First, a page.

Bennett Cyphers, of the Electronic Frontier Foundation:
Google is leading the charge to replace third-party cookies with a new suite of technologies to target ads on the Web. And some of its proposals show that it hasn’t learned the right lessons from the ongoing backlash to the surveillance business model. This post will focus on one of those proposals, FLoC, which is perhaps the most ambitious — and potentially the most harmful.
In a world with FLoC, it may be more difficult to target users directly based on age, gender, or income. But it won’t be impossible. Trackers with access to auxiliary information about users will be able to learn what FLoC groupings “mean” — what kinds of people they contain — through observation and experiment. Those who are determined to do so will still be able to discriminate. Moreover, this kind of behavior will be harder for platforms to police than it already is. Advertisers with bad intentions will have plausible deniability — after all, they aren’t directly targeting protected categories, they’re just reaching people based on behavior. And the whole system will be more opaque to users and regulators.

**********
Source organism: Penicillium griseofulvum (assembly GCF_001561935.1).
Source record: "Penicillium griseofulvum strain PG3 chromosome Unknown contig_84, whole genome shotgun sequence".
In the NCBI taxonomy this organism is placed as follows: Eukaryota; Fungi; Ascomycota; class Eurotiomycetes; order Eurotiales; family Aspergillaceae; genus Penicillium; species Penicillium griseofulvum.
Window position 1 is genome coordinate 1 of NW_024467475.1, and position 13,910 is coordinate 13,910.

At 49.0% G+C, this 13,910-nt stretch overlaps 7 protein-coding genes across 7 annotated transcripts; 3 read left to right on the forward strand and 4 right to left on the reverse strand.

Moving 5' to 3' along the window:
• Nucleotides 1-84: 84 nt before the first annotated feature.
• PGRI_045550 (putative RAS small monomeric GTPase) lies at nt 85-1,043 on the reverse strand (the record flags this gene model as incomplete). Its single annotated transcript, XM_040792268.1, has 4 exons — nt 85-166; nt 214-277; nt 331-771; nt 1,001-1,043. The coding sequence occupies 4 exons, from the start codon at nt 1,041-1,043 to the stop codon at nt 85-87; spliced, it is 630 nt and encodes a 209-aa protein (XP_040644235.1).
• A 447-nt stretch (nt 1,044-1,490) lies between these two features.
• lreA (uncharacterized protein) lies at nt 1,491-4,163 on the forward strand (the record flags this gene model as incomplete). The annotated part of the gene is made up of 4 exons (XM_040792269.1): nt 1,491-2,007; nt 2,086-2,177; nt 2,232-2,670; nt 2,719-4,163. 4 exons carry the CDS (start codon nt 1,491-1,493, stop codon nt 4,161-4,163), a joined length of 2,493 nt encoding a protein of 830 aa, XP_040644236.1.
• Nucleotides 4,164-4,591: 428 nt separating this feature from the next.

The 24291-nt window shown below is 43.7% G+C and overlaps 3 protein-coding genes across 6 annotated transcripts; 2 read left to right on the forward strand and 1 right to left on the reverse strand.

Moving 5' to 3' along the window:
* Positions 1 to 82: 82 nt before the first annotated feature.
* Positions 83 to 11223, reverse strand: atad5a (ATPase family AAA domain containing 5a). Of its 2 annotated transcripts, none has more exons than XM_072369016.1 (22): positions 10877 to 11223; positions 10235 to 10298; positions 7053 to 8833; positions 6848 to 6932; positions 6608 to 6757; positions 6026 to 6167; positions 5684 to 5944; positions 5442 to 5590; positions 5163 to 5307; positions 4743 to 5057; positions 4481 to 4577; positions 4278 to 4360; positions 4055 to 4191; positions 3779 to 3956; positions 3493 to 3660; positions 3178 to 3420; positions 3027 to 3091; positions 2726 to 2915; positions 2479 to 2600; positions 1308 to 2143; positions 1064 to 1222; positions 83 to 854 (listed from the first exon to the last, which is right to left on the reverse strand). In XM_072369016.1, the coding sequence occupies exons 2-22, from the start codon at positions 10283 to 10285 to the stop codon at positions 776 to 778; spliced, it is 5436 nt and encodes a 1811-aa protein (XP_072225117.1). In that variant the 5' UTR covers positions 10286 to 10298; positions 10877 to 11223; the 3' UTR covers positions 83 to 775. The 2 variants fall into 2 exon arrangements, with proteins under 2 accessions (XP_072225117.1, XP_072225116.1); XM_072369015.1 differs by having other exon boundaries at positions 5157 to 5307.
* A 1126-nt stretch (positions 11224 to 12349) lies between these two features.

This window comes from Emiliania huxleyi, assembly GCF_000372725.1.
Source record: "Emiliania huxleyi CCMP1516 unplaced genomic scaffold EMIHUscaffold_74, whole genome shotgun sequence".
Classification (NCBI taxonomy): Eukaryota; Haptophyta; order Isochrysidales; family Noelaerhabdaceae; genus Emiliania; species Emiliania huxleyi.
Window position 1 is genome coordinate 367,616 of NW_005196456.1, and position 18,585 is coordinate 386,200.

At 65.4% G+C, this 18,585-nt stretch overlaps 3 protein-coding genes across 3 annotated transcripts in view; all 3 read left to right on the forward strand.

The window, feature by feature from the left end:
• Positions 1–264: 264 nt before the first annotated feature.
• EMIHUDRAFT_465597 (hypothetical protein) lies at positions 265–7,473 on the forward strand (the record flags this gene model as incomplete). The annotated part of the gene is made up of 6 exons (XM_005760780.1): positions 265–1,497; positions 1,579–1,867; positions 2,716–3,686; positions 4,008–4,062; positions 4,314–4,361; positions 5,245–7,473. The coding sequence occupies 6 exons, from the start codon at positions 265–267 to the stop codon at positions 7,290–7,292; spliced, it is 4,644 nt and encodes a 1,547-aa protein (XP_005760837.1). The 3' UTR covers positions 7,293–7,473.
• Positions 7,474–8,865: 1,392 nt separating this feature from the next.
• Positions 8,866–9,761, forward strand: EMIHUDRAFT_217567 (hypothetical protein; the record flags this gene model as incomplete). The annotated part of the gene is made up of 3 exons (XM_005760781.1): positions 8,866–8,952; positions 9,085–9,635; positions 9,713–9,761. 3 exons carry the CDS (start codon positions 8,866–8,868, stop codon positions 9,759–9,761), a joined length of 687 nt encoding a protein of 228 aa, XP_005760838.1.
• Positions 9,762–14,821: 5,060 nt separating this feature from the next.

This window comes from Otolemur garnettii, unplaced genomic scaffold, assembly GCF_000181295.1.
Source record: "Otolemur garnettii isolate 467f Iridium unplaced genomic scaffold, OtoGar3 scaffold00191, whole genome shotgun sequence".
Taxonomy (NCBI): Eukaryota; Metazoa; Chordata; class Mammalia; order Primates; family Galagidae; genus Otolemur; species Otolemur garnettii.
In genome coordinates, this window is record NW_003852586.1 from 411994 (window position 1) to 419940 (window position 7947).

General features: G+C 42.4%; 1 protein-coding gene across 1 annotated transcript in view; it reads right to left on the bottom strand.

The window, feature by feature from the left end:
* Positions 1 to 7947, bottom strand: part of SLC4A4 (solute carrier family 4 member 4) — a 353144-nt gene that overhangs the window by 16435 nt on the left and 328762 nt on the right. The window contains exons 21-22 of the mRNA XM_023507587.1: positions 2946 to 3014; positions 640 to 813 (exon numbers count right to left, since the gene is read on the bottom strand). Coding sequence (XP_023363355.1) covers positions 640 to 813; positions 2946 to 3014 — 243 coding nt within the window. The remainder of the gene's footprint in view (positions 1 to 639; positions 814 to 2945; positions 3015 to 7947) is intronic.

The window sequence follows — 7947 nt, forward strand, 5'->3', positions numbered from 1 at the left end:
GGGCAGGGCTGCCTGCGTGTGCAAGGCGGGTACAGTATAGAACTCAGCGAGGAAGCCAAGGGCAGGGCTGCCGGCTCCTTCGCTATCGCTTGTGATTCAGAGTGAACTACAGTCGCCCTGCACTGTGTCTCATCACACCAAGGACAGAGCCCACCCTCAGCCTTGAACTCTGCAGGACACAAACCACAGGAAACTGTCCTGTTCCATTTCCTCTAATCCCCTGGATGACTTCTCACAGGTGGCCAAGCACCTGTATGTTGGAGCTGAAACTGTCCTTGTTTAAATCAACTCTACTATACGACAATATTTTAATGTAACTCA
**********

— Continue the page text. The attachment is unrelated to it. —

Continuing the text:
I got this wrong and I feel bamboozled, but I have an excuse: this stuff is incomprehensible. Google’s proposal for dropping tracking is just a slightly broader version of tracking which happens to be much harder to understand. That should mean less adverse publicity for Google while still being hostile to user privacy.